Golf continues to undergo a youthful transformation in 2017, with leader boards brandishing burgeoning stars on a weekly basis. Three rookies have already won on the PGA Tour this season, with seven newcomers inside the FedEx Cup top-60 standings. That's not counting fellow greenhorn Jon Rahm (who's classified as a "first-year" player but not a rookie), established 25-and-younger entities such as Jordan Spieth, Justin Thomas and Hideki Matsuyama, or the international work of Matthew Fitzpatrick and Thomas Pieters.
On the front lines of this movement is Ollie Schniederjans. The former No. 1 amateur in the world is enjoying an impressive freshman campaign, posting four top-10s and more than $1,000,000 in earnings. The 23-year-old turned in a fabulous performance at Harbour Town, finishing two strokes behind Wesley Bryan at the RBC Heritage. Though Schniederjans played the final eight holes two over par, the T-3 finish likely secured his tour card for next season.
We caught up with the Georgia Tech All-American to get his thoughts on rookie success, adjusting to tour life and golf's "thin line."
Your performance at Hilton Head essentially locked up a spot in the FedEx Cup playoffs. With that sense of security, does your mindset change for the rest of the season?
I think it’s big. Certainly it feels different knowing that I locked it up and having a different level of status, not worrying about the reshuffle category. It’s pretty freeing. It’s a great accomplishment as a rookie to make it to the playoffs.
My ultimate goal is to make it to East Lake (site of the Tour Championship) at the end of the season, and I feel like I’m on my way.
For your game and psyche, is it good to see the success of other newcomers, or does it add another layer of pressure and threaten to hastily speed up the maturation process?
I think it’s awesome. These are guys I know and competed against coming up. They’re great players and really good guys who are performing at a high level. There’s no waiting anymore for new guys; it’s happening quickly once they get out here.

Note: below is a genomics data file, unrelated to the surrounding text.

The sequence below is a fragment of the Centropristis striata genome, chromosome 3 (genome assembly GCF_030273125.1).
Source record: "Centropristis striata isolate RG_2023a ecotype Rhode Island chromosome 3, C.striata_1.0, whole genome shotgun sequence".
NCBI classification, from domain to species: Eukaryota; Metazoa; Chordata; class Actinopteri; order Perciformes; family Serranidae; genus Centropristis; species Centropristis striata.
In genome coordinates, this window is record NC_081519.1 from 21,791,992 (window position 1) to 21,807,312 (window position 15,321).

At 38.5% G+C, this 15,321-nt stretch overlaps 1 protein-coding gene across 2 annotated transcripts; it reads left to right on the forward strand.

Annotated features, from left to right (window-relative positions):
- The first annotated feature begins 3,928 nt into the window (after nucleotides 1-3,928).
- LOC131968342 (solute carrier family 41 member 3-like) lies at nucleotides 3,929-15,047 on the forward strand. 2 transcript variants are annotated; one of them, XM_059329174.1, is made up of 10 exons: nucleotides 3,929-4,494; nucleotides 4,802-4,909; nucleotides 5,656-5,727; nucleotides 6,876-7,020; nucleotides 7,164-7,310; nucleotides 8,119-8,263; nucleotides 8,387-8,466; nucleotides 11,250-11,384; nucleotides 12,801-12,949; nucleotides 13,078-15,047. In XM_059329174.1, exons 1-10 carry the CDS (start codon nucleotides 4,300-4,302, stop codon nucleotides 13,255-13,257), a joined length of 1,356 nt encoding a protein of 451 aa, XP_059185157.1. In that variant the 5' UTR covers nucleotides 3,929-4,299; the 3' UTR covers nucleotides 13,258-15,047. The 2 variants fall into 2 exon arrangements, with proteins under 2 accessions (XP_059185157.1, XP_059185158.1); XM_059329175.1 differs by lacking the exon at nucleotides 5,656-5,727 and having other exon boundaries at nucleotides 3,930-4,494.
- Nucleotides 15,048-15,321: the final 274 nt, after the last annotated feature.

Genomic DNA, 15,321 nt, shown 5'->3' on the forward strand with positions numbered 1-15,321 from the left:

Once you see them go out and do it, you feel like you can compete and win. I’m being patient with my own game. I don’t feel pressure, I’m just ecstatic to chase my dreams every week on the PGA Tour. I hope similar great things are in my future, and I’m doing whatever it takes to find the winner's circle.
You already had a host of tour appearances under your belt before this season, but what’s caught you by surprise in transition from the Web.com Tour to here?
Nothing really caught me by surprise. Because I was able to play before this year, I knew what to expect.
I think it’s easier to play on bigger stages; everything is more catered. There are courtesy cars to get you where you need to go, and the food’s great. Much easier travel, rather than going all over for the Web.com Tour to Colombia and Mexico, trying to plan out your itinerary. Especially now that I get to pick and choose my own schedule.
Given the current depth of talent, there’s such a thin line between competing on the weekend and missing the cut. From what you gathered, what separates the two?
All the little things add up. It is a thin line. Sometimes you miss a cut and feel like you were in the mix. Other times you might feel off and still make it.
For me personally I feel like everything is right there. I think the biggest thing is improving on the greens. As I started to last week, I need to get the putter heated up to get me to the next level. If I can gain shots on the greens, that will set me up to have a lot of chances to win.
It’s pretty well known by fans that you play without a hat, yet I imagine that sometimes catches a few people in the gallery off guard. Do you ever hear any questions or creative ribbing about the look?
Every time I play.
I guess it’s really obvious, which is why there’s always someone to point out. I would say most of it is fun and positive. You’re going to have those in the crowd that might say some other stuff, but I think the fans have been great.